Just 4 days after coming back from Cambodia, I found myself watching the musical “Annie” at the Academy of Performing Arts. It is a musical based on a comic strip about an orphan Annie who was adopted by one of the wealthiest man in the USA in the 1930s. There were lots of children in the audience. During the intermission the children were running and rolling around happily on the carpet. They were healthy, well-fed, and well-dressed. The parents were lining up to buy snacks for the children. A can of coca-cola sold for 2 US dollars.
Intuitively, I did the mental conversion into the Cambodian context. 2 US dollars is roughly the amount that a primary school teacher in Cambodia can afford to spend each day - on food, housing, education for the children, and everything else. I could not help but mentally compare the situation of the Cambodian children in the slums to the situation of the children watching “Annie” in Hong Kong. What a difference! But also, why such a difference?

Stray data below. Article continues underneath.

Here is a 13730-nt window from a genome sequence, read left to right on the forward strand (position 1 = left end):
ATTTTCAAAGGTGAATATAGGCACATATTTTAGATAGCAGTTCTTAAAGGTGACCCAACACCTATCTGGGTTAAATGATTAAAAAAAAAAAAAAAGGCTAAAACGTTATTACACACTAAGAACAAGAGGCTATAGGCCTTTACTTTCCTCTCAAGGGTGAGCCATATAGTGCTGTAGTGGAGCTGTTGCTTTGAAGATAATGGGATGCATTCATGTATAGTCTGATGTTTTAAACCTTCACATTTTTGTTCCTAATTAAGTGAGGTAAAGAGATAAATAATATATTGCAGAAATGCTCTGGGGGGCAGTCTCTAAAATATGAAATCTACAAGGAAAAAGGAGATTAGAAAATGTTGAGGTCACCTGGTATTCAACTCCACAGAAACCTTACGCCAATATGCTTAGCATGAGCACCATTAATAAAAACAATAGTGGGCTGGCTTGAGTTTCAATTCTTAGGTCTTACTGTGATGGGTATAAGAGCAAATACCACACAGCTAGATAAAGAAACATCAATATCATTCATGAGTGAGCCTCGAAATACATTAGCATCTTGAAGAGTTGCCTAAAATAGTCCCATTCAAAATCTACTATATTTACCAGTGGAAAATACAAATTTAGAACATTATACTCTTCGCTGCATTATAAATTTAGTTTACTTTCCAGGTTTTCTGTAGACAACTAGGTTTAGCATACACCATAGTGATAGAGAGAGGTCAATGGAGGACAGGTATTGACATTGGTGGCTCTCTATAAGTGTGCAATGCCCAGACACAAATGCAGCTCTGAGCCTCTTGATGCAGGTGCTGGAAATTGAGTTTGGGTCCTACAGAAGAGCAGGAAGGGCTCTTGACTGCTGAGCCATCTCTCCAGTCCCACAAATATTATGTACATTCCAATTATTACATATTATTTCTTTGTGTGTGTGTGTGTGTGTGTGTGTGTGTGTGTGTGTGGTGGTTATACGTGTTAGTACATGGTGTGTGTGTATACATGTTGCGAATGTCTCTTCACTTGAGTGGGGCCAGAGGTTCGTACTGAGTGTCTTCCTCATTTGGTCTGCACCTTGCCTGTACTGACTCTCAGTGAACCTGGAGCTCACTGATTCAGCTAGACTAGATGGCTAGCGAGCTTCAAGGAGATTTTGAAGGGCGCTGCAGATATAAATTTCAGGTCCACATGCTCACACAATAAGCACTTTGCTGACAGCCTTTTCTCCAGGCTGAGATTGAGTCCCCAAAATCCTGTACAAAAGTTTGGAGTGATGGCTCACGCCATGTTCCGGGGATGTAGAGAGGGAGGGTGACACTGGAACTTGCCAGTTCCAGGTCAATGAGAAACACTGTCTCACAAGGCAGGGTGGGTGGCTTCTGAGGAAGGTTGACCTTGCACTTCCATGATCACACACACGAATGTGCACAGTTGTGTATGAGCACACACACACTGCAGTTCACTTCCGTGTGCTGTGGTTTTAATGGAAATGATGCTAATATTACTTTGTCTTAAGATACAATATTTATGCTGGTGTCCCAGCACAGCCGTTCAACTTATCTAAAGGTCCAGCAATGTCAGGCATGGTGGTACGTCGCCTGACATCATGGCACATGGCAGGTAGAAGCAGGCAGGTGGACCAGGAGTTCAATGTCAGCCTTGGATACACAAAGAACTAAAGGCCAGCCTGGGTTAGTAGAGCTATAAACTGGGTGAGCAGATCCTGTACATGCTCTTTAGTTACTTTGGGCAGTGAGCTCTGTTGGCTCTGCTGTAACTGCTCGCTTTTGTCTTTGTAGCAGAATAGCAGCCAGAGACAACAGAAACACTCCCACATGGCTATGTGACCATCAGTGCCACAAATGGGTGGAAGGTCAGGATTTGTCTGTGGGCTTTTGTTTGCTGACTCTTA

There are lots of possible political, historical, cultural, and economical explanations for the disparity. But fundamentally, they are all children, created by God. Why should one live in the filthy slums in Cambodia, while the other gets to roll around on the carpet at the APA?
More immediately important, perhaps, is the question: what are we going to do about it, now that we know about it? Can we pretend that it is not happening? Can we take the position that it does not concern us, that it is not our responsibility? I do believe we are responsible for our brothers - fellow human beings, particularly the children, who cannot fend for themselves.